In Ukraine many people go cherry picking in the summer, and preserve the cherries just so that they can make cherry vareniki, all year round. Vareniki make a great fast food because if you have some of these in your freezer, and they freeze well, you can have vareniki in probably 15 minutes (10 minutes to bring water to boil, 5 minutes to cook). In fact, a lot of expecting mums stuff their freezers with vareniki, so that when the newborn’s hectic schedule interferes with their inner gourmet soul, delicious food it close at hand.


  • 3 cups all purpose flour (or half bread flour half all purpose)
  • 1 teaspoon salt
  • 1 cup water
  • Knead together all ingredients either with a mixer fitted with a dough hook or by hand until smooth and elastic. The dough should pull back when stretched but be pliant and smooth otherwise. Do not over mix.
  • Allow dough to rest, covered for half an hour.
  • Cherry Filling:
  • 2 Jars Morello Cherries (Trader Joes or Zurgut brand only)
  • 2 tablespoons sugar
  • ¼ cup bread or cake crumbs
  • Drain the cherries very well, squeezing out as much moisture as possible by pressing the cherries against the sides of the strainer. Reserve the liquid.
  • Sprinkle the cherries with the sugar and allow to stand for 15-20 minutes. Press again to remove additional moisture.
  • If the cherries are still a little wet, sprinkle in the bread crumbs a little at a time to absorb some of the juices.


  1. Once the dough has rested, generously flour your work surface.
  2. Working with half the dough at a time, roll it out to a quarter of an inch thickness. The dough will have a tendency to spring back, this is expected. Keep rolling the dough out until it looses some of its resistance and maintains the thin rolled out shape for a little bit.
  3. Using a 2 inch diameter round cookie cutter or thin edged class, cut out as many dough circles as you can fit onto the rolled out dough. The circles with shrink and wrinkle, this is OK.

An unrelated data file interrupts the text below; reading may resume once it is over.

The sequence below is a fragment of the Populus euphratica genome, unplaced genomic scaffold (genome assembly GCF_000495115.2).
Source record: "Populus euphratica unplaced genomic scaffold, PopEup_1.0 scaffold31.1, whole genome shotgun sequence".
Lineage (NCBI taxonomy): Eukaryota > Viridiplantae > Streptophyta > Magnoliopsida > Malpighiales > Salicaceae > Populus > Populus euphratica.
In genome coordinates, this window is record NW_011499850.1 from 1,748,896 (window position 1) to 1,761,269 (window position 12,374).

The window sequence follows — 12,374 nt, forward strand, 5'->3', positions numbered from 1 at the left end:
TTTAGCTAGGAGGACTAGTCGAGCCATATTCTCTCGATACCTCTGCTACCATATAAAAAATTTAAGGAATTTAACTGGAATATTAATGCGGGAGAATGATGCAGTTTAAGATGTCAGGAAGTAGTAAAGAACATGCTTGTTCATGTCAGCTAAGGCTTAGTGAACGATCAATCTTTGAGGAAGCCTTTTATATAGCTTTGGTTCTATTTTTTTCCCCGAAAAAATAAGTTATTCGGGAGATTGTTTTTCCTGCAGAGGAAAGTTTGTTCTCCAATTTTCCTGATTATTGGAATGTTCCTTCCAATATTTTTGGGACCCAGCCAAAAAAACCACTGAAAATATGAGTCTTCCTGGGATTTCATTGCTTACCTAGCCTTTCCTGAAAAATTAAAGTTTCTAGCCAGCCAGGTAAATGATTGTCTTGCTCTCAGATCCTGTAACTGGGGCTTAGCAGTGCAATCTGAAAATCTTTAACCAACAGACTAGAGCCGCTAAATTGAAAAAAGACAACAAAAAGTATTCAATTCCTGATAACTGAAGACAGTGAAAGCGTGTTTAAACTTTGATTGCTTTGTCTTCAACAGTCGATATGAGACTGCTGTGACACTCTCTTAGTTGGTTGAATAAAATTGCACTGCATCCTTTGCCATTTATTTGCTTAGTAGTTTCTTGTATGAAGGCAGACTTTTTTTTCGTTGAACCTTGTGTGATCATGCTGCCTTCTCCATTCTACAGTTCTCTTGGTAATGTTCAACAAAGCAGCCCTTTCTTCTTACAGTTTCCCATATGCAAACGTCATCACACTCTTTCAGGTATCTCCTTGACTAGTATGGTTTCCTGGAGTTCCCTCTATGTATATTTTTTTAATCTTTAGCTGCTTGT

4. Pick up a dough circle and gently stretch it with your fingers, warming the dough. Once the dough has relaxed, place the mostly dry filling into the middle of the circle. It should look like there is too much filling.
  5. Gently, working with the middle first, pull the dough over the filling, stretching the sides until they come together. It takes some practice to stretch the dough without tearing it. Once the middle is closed, work your way towards the side, pushing the filling down and crimping the edges as you go.
  6. Make certain that the edges are well sealed and that any air is pushed out before the last crimp.
  7. Placed finished vareniki on a cookie sheet lightly dusted with flour.
  8. They may now be frozen in a single layer then bagged in individual portions. Frozen they keep for at least 2 months.
To prepare:
  1. Bring a large pot of salted water to a boil.
  2. Once the water has started to boil, drizzle in a tablespoon or so of vegetable oil onto the surface.
  3. Boil 8-10 vareniki at a time. They should not be crowded in the pan or they will stick. They can be boiled fresh or straight from the freezer. They are ready when they float and the dough looses its raw colour. To test, pinch of a little corner and taste.
  4. Remove from the boiling water with a slotted spoon and drain thoroughly.
  5. To serve cherry vareniki, drizzle with a little bit of ruby red cherry sauce and some sour cream.